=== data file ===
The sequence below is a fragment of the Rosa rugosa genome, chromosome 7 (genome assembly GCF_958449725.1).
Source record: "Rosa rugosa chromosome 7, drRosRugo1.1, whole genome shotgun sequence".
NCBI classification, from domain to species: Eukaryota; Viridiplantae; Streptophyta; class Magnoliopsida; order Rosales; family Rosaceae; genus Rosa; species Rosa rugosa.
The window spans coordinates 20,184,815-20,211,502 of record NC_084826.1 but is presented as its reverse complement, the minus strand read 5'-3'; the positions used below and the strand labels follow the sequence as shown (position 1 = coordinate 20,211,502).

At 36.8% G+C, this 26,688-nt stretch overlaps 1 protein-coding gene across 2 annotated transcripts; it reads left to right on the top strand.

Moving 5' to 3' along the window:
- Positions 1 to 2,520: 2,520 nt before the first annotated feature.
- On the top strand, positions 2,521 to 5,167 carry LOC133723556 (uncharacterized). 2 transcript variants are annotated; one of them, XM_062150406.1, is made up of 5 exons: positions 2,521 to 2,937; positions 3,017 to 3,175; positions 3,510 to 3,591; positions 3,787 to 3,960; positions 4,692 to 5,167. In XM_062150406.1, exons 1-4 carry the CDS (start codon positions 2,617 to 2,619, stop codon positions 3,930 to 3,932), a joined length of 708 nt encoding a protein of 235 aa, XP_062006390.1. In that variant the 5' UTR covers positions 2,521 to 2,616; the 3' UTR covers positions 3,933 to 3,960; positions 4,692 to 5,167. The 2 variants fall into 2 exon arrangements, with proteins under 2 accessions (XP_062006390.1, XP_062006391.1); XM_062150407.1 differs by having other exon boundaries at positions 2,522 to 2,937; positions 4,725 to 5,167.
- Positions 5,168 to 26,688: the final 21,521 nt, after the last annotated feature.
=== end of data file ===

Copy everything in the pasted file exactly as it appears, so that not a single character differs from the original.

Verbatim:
The sequence below is a fragment of the Rosa rugosa genome, chromosome 7 (genome assembly GCF_958449725.1).
Source record: "Rosa rugosa chromosome 7, drRosRugo1.1, whole genome shotgun sequence".
NCBI classification, from domain to species: Eukaryota; Viridiplantae; Streptophyta; class Magnoliopsida; order Rosales; family Rosaceae; genus Rosa; species Rosa rugosa.
The window spans coordinates 20,184,815-20,211,502 of record NC_084826.1 but is presented as its reverse complement, the minus strand read 5'-3'; the positions used below and the strand labels follow the sequence as shown (position 1 = coordinate 20,211,502).

At 36.8% G+C, this 26,688-nt stretch overlaps 1 protein-coding gene across 2 annotated transcripts; it reads left to right on the top strand.

Moving 5' to 3' along the window:
- Positions 1 to 2,520: 2,520 nt before the first annotated feature.
- On the top strand, positions 2,521 to 5,167 carry LOC133723556 (uncharacterized). 2 transcript variants are annotated; one of them, XM_062150406.1, is made up of 5 exons: positions 2,521 to 2,937; positions 3,017 to 3,175; positions 3,510 to 3,591; positions 3,787 to 3,960; positions 4,692 to 5,167. In XM_062150406.1, exons 1-4 carry the CDS (start codon positions 2,617 to 2,619, stop codon positions 3,930 to 3,932), a joined length of 708 nt encoding a protein of 235 aa, XP_062006390.1. In that variant the 5' UTR covers positions 2,521 to 2,616; the 3' UTR covers positions 3,933 to 3,960; positions 4,692 to 5,167. The 2 variants fall into 2 exon arrangements, with proteins under 2 accessions (XP_062006390.1, XP_062006391.1); XM_062150407.1 differs by having other exon boundaries at positions 2,522 to 2,937; positions 4,725 to 5,167.
- Positions 5,168 to 26,688: the final 21,521 nt, after the last annotated feature.